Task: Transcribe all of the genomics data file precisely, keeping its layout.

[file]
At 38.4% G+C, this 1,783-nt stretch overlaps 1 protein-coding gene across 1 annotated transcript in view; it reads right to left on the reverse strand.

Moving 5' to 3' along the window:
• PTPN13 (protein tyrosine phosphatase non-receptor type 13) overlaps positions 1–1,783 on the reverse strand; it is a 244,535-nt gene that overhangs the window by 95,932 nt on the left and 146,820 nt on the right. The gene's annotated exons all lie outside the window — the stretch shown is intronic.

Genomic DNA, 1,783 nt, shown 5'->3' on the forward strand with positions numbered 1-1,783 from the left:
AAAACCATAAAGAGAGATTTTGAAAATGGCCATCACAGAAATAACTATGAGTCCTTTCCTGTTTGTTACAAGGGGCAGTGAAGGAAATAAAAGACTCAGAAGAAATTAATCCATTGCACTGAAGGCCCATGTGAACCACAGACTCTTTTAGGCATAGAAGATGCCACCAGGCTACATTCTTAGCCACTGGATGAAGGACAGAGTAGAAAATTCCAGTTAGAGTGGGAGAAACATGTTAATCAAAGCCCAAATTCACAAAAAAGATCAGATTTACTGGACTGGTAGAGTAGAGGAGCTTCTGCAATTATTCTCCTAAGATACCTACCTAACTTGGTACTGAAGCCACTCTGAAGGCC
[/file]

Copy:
At 38.4% G+C, this 1,783-nt stretch overlaps 1 protein-coding gene across 1 annotated transcript in view; it reads right to left on the reverse strand.

Moving 5' to 3' along the window:
• PTPN13 (protein tyrosine phosphatase non-receptor type 13) overlaps positions 1–1,783 on the reverse strand; it is a 244,535-nt gene that overhangs the window by 95,932 nt on the left and 146,820 nt on the right. The gene's annotated exons all lie outside the window — the stretch shown is intronic.

Genomic DNA, 1,783 nt, shown 5'->3' on the forward strand with positions numbered 1-1,783 from the left:
AAAACCATAAAGAGAGATTTTGAAAATGGCCATCACAGAAATAACTATGAGTCCTTTCCTGTTTGTTACAAGGGGCAGTGAAGGAAATAAAAGACTCAGAAGAAATTAATCCATTGCACTGAAGGCCCATGTGAACCACAGACTCTTTTAGGCATAGAAGATGCCACCAGGCTACATTCTTAGCCACTGGATGAAGGACAGAGTAGAAAATTCCAGTTAGAGTGGGAGAAACATGTTAATCAAAGCCCAAATTCACAAAAAAGATCAGATTTACTGGACTGGTAGAGTAGAGGAGCTTCTGCAATTATTCTCCTAAGATACCTACCTAACTTGGTACTGAAGCCACTCTGAAGGCC